“Let’s all live in the moment tonight,” Cole said. Not the aptest advice to a concert reviewer with a weak memory, but I did my best to heed it, anyway.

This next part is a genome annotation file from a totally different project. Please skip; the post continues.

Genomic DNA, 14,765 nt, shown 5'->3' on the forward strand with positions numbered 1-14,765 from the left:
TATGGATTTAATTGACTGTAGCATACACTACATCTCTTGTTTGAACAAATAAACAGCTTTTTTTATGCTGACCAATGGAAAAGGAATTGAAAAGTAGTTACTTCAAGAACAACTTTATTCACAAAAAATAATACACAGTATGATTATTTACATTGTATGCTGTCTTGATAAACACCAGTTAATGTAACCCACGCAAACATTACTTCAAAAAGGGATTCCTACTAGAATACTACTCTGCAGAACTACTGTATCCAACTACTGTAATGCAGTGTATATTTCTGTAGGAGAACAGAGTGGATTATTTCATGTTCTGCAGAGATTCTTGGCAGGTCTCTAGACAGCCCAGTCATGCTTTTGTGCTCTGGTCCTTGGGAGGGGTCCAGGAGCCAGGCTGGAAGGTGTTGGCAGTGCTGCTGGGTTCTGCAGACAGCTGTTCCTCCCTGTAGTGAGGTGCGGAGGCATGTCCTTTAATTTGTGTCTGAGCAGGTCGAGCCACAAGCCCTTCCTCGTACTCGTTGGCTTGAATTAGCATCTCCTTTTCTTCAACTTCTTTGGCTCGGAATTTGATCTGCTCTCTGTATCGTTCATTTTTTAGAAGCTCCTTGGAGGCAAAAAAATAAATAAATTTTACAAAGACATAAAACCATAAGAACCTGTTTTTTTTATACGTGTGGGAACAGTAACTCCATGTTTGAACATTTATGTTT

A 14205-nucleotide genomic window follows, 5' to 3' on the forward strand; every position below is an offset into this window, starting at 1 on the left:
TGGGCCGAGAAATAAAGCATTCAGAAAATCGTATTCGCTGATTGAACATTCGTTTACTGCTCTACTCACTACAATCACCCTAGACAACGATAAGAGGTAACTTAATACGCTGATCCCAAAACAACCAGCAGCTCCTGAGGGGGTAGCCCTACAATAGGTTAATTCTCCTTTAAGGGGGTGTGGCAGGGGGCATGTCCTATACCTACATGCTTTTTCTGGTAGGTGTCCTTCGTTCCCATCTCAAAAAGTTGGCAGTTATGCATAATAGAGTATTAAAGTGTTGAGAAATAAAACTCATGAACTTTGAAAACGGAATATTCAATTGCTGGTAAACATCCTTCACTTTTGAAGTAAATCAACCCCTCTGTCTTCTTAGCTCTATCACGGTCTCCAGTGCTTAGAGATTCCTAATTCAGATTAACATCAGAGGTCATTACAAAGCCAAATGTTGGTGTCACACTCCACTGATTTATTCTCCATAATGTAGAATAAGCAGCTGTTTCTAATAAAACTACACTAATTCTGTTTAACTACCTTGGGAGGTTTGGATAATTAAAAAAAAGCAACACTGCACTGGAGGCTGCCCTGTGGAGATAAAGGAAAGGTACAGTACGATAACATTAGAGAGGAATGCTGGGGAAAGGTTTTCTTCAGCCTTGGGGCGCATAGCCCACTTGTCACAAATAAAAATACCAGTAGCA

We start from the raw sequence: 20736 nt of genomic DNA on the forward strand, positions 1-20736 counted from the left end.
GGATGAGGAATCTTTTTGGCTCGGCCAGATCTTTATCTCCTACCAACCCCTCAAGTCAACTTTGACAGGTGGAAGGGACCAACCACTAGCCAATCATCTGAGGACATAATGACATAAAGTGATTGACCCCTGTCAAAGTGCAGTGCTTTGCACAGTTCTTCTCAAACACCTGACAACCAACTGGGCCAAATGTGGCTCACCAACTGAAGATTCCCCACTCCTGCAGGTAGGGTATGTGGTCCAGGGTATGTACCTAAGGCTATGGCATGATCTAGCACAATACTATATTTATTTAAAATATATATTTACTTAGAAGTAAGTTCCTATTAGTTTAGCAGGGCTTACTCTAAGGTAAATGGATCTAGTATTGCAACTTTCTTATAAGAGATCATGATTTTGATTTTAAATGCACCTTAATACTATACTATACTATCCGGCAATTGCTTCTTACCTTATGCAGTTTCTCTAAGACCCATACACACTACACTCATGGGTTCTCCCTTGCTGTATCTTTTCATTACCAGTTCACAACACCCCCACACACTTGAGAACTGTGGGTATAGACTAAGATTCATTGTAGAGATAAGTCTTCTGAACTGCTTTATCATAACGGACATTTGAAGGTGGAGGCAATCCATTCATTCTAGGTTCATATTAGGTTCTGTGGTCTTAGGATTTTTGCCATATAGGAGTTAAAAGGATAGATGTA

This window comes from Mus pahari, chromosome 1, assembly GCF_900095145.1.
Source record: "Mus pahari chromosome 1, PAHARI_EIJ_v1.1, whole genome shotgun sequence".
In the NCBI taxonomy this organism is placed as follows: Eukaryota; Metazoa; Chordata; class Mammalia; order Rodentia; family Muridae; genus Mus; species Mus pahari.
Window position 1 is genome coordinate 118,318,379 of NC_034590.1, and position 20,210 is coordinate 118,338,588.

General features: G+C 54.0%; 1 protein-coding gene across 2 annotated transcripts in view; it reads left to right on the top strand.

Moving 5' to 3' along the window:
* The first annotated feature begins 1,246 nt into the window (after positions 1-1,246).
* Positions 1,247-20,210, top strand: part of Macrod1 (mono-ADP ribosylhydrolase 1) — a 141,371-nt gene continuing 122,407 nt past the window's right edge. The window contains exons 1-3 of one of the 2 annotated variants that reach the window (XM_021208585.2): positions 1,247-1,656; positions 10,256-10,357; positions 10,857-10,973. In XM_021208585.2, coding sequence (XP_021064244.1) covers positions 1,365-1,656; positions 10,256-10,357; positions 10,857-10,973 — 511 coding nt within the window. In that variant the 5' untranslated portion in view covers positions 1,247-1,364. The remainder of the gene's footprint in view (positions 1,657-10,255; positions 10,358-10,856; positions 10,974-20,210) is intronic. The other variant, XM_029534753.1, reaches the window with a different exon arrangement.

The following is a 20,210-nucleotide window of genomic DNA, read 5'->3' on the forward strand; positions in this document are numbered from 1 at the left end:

Cole followed up his plea with a few songs from way back in the Cole World days, but the next real highlight of the show came during the song “Neighbours”. “Neighbours” is a song about the reception Cole received upon buying a house in the suburbs and moving his family out there. His neighbours (one racist lawn-mowing bastard, in particular, he suspects) were suspicious of how a young black man with an unconventional work schedule could afford a house in their neighbourhood and so – again, according to Cole’s suspicious – they tipped off their friendly neighbourhood S.W.A.T. team. Cole played his home security video footage for the crowd on the Jumbotron and alternating cascades of boos and laughter washed across the crowd as he narrated the gross prejudicial actions of the uniformed folks on-screen. Perhaps the biggest reaction of the night came when Cole joked that maybe, “they thought I was one of the Migos. The most poignant part of this speech, though, and the aspect of “Neighbours” that is most crucial to the over-arching narrative of the album, was Cole’s expression of guilt for leaving his past behind. This is what Cole’s most recent album is all about – reconciling the past and the present in a way that pays respect to both of them.